Lawyers' reasoning is not always easy for non-lawyers to grasp. It is obvious to criminal lawyers that if at sentencing a mitigating factor is absent, the offender is not being punished additionally because of that absence.
Today the High Court of Australia addressed this sort of logic in Republic of Croatia v Snedden  HCA 14. Mr Snedden had resisted extradition to Croatia by claiming as an extradition objection that if tried in Croatia he would be subject to additional punishment because of his political beliefs. Service in the Croatian army, he claimed, was treated as a mitigating factor in relation to the relevant offences, and since he had served in the Serbian army he would be subject to additional punishment.
Heydon J pointed out that there was no factual substratum for Mr Snedden's claim. There was an absence of proof of the practice of Croatian courts in the relevant respect (83). So it was unnecessary to consider the issues that would arise if there was such proof.
The other members of the Court did address those issues. French CJ highlighted the absence of a causal connection between the absence of the mitigating factor and the claimed relevance of Mr Snedden's political beliefs to the punishment he could face (24). Just because the Croatian court would not be able to mitigate penalty on the basis of service in the Croatian army, did not mean that the court would be considering what Mr Snedden's political beliefs might have been.
French CJ did not dissent from the general proposition in the joint judgment (Gummow, Hayne, Crennan, Kiefel and Bell JJ at 79) that absence of a mitigating factor does not mean that an offender is being punished for its absence:
"79 A rational sentencing system will accommodate mitigating factors arising from the circumstances of the offender and the offence. In that context, ineligibility for a mitigating factor at the sentencing stage of a trial cannot be said to be punishment. Conceptually, the absence of a mitigating factor does not constitute or attract punishment. In particular, the absence of a mitigating factor is not an aggravating factor. Thus, while a plea of guilty is a mitigating factor, a plea of not guilty is not an aggravating factor."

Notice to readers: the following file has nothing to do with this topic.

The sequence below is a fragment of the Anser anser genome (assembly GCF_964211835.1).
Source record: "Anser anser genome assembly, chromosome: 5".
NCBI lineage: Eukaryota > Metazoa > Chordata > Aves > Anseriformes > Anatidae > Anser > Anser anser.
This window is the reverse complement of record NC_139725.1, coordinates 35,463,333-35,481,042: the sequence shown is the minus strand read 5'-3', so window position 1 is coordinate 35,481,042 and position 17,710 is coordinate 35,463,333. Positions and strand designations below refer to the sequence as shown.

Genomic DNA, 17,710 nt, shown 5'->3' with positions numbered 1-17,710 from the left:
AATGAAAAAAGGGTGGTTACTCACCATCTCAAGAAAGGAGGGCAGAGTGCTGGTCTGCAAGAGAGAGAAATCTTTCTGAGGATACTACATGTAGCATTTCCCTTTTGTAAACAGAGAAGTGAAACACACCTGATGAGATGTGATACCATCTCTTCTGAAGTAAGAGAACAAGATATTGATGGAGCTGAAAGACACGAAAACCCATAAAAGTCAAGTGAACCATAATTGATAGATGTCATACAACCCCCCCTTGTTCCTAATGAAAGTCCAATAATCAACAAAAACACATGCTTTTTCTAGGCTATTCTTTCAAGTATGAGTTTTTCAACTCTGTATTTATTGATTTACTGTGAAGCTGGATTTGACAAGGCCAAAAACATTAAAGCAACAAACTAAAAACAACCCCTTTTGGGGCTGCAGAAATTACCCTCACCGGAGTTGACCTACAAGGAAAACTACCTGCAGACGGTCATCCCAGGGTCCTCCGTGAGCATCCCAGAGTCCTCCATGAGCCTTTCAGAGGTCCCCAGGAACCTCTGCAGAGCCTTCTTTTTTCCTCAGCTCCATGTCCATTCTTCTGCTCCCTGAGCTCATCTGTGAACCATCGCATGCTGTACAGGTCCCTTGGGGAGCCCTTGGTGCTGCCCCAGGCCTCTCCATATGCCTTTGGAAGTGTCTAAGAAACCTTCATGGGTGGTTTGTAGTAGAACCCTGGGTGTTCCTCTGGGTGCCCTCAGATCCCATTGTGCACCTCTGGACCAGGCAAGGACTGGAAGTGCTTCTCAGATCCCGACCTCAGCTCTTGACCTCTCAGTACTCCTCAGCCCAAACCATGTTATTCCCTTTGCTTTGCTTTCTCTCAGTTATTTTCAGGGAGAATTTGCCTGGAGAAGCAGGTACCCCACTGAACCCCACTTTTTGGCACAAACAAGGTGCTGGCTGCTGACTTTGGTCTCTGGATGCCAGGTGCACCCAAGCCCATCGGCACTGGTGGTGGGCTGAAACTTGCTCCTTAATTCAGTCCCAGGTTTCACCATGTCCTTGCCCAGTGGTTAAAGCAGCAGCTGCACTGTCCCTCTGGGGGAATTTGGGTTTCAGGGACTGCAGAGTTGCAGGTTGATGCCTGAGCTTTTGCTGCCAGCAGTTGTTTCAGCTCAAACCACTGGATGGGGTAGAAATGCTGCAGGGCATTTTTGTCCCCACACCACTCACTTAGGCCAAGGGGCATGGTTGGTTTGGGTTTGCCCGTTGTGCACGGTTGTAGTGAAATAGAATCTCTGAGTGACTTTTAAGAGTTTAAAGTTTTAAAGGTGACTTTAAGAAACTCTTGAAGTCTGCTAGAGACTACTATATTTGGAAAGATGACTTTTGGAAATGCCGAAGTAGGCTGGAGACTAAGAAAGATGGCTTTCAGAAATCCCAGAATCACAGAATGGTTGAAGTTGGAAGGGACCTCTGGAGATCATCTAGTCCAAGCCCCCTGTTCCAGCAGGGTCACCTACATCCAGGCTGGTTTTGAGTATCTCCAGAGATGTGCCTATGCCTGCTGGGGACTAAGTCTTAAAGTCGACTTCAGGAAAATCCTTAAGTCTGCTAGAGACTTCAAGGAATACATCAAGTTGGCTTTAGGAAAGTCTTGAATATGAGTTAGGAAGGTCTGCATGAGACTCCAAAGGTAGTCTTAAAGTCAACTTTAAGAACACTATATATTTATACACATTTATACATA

There was no evidence here that absence of the mitigating factor would be treated as a punishment.
By way of comment, one might say it is all relative. If there were two accused persons being sentenced, only one of whom could rely on the mitigating factor (for example a plea of guilty), then from the point of view of the accused who pleaded not guilty, he is receiving a heavier punishment than the other, and the only reason – from his own point of view – is that he pleaded not guilty. He does not see the big picture. It is only when the frame of reference is changed to that of a third person (a spectator or the judge) that the wider theory of sentencing is apparent.
Courts insist on the "big picture" frame of reference because there are sound policy reasons for recognising mitigating factors. That is sensible and inevitable. Getting clients to understand the justice of the reasoning is an entirely different problem.